Equity Challenge Reflections: Corrine Albrecht

Published on June 16, 2021 in

When Corinne Albrecht came of age, she began to see the world differently.

Leaving behind her stringent religious upbringing, she familiarized herself with terms like bias, privilege and intersectionality, and prioritized equality.

The 27-year-old was excited to join the 21-Day Equity Challenge alongside her colleagues at OneMagnify, a challenge sponsor, to broaden her understanding of the inequities marginalized populations face.

“I was excited to engage with more material, and have the opportunity to reflect and consider where I have been, where I am and where I’m going,” Corinne said.

The first half of the challenge included deeper dives into education, the racial wealth gap and other familiar topics.

On Day 13, everything changed for Corinne.

The daily email revealed the ongoing impact of environmental racism — a topic she had never considered.

“I was blown away,” she said. She watched the videos intently and forwarded the emails to her friend group, committed to learning more and finding a way to help. And she’s not stopping there.

“I’m knowledgeable on some issues, yet I know that ‘knowledge’ and ‘some’ isn’t good enough,” Corinne said. “There must be practice and effort combined with the learning, relearning and unlearning. There must be action behind the understanding. And by action, I mean real action – Instagram posts, Facebook status updates and other social media efforts are often empty at the end of the day. What can actually be done? What can I literally do to elevate the voices around me?”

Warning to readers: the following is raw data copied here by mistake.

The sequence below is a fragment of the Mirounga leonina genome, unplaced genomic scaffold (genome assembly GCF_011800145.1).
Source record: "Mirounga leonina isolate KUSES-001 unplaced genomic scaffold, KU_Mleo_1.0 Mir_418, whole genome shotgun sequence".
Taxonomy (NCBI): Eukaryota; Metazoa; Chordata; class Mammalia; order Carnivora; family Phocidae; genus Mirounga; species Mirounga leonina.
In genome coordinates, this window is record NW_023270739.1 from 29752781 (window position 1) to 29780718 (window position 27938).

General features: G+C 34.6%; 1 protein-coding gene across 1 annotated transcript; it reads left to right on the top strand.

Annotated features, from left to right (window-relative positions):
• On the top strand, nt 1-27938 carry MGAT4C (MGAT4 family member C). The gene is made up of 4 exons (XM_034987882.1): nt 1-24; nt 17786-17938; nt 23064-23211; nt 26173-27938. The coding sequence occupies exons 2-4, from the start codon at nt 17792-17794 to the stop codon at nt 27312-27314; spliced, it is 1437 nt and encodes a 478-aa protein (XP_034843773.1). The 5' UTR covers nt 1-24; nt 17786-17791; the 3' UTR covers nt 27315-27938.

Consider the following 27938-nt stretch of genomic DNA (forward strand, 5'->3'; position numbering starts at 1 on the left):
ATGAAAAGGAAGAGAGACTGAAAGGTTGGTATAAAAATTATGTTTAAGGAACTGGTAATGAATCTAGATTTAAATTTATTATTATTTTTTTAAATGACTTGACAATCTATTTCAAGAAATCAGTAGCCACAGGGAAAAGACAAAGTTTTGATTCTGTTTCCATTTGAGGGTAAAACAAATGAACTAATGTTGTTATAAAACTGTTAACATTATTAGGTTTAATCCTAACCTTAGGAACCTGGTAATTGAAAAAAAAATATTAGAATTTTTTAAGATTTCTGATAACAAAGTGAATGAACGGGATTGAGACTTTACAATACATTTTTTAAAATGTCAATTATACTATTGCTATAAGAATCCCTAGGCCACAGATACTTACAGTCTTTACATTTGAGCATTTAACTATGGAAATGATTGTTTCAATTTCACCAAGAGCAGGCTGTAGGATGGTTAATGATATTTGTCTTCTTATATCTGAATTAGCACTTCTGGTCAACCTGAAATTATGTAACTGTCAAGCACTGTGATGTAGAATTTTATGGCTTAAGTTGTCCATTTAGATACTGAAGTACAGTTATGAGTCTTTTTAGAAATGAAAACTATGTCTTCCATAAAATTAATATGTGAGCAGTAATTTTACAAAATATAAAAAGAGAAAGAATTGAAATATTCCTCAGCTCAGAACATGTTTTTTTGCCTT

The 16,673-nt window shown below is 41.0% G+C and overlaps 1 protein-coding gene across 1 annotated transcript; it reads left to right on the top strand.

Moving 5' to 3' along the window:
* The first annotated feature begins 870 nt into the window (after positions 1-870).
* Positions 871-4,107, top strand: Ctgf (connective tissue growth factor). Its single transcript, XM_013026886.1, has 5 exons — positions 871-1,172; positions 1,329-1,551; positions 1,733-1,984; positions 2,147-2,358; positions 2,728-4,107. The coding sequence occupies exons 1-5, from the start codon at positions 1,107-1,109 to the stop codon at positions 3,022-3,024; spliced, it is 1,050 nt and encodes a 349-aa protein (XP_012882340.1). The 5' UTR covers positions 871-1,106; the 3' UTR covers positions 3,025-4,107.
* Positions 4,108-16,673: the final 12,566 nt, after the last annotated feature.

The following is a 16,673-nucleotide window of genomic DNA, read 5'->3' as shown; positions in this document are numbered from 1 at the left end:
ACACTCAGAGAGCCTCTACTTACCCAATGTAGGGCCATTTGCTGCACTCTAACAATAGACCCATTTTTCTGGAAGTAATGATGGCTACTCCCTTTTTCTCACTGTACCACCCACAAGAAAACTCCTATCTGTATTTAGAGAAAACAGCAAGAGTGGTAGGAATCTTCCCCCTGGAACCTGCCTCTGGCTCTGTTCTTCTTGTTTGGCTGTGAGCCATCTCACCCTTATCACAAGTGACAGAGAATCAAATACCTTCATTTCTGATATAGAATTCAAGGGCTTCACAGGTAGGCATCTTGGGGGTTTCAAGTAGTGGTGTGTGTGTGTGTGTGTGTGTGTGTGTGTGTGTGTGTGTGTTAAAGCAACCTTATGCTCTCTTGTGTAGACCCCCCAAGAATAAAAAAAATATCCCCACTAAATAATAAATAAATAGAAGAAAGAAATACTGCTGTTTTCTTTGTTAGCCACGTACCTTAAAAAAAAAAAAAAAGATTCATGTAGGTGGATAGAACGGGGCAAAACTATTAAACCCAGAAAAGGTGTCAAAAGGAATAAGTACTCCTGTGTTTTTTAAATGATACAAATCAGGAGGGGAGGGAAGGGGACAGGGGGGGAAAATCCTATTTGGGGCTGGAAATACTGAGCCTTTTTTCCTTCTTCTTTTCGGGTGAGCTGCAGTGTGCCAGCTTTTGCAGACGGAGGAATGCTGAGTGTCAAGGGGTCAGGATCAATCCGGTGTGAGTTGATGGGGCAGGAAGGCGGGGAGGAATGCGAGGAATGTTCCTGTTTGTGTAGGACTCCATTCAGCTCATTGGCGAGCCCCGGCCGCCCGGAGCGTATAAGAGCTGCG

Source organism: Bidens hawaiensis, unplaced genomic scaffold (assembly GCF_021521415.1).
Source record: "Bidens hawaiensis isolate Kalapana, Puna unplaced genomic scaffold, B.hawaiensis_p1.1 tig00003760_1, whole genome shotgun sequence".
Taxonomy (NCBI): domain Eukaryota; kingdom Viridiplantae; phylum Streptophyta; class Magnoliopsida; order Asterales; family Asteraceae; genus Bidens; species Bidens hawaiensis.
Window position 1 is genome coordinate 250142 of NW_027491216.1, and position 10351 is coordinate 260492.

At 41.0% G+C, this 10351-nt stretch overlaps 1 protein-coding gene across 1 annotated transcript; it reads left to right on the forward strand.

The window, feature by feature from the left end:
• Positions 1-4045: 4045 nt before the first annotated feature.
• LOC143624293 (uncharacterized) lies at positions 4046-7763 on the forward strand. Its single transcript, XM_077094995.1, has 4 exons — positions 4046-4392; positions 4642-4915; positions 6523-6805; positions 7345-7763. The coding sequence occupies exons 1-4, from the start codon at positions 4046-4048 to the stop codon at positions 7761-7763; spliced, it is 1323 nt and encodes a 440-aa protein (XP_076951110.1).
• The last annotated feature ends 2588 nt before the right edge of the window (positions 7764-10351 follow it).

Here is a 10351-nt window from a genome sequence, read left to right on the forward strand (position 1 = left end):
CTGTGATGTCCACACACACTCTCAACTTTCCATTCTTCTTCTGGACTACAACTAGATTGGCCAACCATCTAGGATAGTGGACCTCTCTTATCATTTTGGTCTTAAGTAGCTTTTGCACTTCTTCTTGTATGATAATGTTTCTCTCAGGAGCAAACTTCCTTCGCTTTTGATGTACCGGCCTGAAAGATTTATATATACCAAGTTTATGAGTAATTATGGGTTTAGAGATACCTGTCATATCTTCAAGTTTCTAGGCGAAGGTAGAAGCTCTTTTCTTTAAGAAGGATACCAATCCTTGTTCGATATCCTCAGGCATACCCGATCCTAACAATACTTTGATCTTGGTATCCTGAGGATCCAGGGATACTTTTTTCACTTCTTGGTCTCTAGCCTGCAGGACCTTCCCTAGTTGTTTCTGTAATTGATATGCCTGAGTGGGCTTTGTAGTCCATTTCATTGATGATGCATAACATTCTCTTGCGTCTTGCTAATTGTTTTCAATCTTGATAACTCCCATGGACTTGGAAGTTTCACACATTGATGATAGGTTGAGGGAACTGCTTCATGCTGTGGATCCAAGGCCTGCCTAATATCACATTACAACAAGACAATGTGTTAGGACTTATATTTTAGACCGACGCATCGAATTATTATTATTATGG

She says that the work is never complete, “especially for someone who inherently benefits from the societal structure of today. I’m aware of my privilege, yet I know awareness is not enough.”

She makes it a point to consider her privilege often so that she doesn’t lose sight of the work that needs to be done.

“I think about the fact that I can drive past a police car and not feel anxiety and that Band-Aids generally match my skin color,” she said. “Those may seem like small things. At the same time, they’re important to acknowledge.”